The matron’s key roles

The matron’s role has evolved since publication of the matron’s 10 key responsibilities in 2003 and the matron’s charter in 2004. Some aspects remain the same: for example, providing compassionate inclusive leadership and management to promote high standards of clinical care, patient safety and experience; prevention and control of infections; monitoring cleaning of the environment. Nevertheless, the role has grown to include workforce management, finance and budgeting, education and development, patient flow, performance management, digital technology and research.

We consulted over 300 matrons at three national conferences, a 1,600-strong matron’s network and over 40 subject experts who included national and local professionals from the CNO’s team; Health Education England; the NHS Leadership Academy; King’s Fund; Queen’s Nursing Institute; Royal College of Nursing; healthcare trusts’ chief nurses and directors of nursing. From this, the following key roles emerged:

  1. Inclusive leadership, professional standards and accountability
  2. Governance, patient safety and quality
  3. Workforce planning and resource management
  4. Patient experience and reducing health inequalities
  5. Performance and operational oversight
  6. Digital and information technology
  7. Education, training and development
  8. Research and development
  9. Collaborative working and clinical effectiveness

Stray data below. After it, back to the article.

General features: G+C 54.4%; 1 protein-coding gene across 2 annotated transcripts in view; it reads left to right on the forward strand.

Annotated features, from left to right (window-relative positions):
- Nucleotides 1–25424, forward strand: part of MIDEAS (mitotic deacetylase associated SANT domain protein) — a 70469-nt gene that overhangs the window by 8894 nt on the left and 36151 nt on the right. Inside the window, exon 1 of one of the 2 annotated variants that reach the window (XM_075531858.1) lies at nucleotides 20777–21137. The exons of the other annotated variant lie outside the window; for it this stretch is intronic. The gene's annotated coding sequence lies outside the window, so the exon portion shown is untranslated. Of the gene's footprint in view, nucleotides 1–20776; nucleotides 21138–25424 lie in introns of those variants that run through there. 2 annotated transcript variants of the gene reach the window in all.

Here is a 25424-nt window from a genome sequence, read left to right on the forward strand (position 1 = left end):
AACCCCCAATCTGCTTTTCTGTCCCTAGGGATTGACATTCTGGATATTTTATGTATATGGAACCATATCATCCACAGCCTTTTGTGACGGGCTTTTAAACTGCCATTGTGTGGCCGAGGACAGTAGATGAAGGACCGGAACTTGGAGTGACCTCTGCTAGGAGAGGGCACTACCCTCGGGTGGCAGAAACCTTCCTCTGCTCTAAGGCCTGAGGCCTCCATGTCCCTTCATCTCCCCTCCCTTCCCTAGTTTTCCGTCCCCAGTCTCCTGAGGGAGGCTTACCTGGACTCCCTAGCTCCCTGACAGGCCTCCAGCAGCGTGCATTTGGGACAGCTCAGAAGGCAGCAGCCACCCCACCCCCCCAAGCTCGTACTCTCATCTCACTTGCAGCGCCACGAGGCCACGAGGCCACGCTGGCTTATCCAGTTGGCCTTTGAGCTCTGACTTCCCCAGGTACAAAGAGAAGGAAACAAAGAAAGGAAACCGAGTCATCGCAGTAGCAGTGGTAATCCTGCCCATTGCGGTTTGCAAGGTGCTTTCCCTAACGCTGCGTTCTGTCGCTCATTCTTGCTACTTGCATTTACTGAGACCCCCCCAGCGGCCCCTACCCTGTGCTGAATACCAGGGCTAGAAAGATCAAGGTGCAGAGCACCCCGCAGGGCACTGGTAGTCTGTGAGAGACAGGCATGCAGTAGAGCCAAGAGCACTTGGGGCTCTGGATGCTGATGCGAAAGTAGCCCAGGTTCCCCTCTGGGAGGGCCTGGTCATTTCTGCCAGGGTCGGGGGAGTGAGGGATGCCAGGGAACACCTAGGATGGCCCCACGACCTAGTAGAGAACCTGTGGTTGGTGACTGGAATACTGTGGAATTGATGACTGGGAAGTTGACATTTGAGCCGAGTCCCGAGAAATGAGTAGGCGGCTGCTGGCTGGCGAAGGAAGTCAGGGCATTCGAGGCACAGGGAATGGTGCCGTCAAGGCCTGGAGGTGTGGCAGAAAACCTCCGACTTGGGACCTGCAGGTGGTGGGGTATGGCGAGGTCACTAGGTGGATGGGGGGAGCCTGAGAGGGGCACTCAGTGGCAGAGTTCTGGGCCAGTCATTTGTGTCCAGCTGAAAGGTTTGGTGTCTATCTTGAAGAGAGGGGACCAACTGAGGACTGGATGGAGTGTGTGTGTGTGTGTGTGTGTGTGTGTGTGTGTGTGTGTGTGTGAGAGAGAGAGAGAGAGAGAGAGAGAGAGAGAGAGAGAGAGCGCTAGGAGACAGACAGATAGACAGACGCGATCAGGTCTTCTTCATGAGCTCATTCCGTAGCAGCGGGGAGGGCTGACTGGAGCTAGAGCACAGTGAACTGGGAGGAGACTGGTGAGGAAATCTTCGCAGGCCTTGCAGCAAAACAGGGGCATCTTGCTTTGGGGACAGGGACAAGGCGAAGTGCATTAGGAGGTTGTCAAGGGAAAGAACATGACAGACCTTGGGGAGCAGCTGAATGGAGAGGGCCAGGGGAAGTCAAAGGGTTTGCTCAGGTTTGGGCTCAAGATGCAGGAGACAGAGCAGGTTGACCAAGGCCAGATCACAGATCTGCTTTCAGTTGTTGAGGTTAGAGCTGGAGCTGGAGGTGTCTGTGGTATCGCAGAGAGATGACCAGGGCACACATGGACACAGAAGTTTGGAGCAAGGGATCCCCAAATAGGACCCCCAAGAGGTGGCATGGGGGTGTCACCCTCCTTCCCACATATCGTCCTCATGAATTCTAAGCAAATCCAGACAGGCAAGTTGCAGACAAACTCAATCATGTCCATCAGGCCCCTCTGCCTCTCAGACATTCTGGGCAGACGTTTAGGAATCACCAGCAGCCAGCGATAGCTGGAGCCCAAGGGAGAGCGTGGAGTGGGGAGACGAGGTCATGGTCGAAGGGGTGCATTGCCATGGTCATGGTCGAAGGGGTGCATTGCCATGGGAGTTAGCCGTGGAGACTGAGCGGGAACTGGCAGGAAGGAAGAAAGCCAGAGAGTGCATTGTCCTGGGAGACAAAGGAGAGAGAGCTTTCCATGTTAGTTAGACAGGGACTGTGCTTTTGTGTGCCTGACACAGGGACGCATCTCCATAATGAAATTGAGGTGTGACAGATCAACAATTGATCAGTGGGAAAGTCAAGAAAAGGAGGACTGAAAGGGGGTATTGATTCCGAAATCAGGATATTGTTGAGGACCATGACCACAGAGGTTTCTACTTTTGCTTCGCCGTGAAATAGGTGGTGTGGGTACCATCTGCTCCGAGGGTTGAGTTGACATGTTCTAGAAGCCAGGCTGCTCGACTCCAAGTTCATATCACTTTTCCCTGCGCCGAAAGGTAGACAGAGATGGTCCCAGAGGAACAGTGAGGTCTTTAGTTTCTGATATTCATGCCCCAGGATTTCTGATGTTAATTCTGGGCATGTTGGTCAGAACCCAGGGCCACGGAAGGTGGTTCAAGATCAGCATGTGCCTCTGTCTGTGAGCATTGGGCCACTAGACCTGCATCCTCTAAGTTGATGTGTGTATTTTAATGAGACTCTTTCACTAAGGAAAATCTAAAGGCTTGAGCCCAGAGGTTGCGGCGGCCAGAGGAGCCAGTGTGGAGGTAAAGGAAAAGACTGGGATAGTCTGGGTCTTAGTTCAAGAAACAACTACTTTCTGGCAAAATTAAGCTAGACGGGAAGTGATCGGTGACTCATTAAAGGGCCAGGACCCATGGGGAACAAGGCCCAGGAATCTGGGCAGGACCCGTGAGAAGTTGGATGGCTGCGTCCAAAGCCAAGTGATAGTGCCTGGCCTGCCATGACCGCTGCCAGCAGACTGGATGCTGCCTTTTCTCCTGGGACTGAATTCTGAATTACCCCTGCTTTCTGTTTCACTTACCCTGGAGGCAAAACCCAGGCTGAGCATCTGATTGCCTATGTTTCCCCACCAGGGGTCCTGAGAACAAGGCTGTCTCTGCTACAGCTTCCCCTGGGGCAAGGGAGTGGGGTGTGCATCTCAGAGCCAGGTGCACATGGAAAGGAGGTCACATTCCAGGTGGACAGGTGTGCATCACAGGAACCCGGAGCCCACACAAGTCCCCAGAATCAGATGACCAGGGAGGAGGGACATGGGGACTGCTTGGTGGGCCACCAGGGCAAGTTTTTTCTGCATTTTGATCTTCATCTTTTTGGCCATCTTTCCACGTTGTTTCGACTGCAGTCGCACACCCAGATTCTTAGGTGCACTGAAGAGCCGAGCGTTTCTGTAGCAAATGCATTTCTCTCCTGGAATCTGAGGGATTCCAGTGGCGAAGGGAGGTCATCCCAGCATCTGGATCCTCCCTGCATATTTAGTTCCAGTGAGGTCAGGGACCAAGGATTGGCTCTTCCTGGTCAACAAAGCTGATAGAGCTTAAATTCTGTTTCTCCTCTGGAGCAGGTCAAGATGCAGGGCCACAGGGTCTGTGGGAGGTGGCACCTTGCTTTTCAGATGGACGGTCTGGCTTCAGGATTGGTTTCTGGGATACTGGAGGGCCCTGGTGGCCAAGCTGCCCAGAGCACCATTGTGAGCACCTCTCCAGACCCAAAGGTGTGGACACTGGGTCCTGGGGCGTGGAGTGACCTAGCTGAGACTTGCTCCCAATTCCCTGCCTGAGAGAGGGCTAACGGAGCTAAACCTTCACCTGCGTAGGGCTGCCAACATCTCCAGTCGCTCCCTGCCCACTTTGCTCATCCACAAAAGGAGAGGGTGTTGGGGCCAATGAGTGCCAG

10. Service improvement and transformation.

These build on and modernise the 10 original roles identified in 2003. Furthermore, it has become evident that matrons do not take on full caseloads alone – they work in a matrix style, delegating across wards, departments and services. They translate their trust’s vision, mission and values into operational practice. They also support staff, especially new ward leaders, department and service managers.

The NHS Long Term Plan and the Interim NHS People Plan stress the need for inclusive leadership and talent management. Matrons are crucial to achieving this.

Message to matrons

From Dr April Brown, Senior Clinical Lead, NHS England and NHS Improvement, who carried out doctoral research on the matron’s role.

As you progress into and through your role as a matron:

  • be bold and continually seek your academic limits
  • work to the limit of your licence and be innovative
  • seek forgiveness rather than permission for bold decisions
  • always address it, don’t walk past it and lead by example • look and go outside and learn from others
  • listen, hear and listen again to patients, their families and your staff
  • acknowledge and identify barriers and work together to eliminate them.

Matron’s Handbook – next sections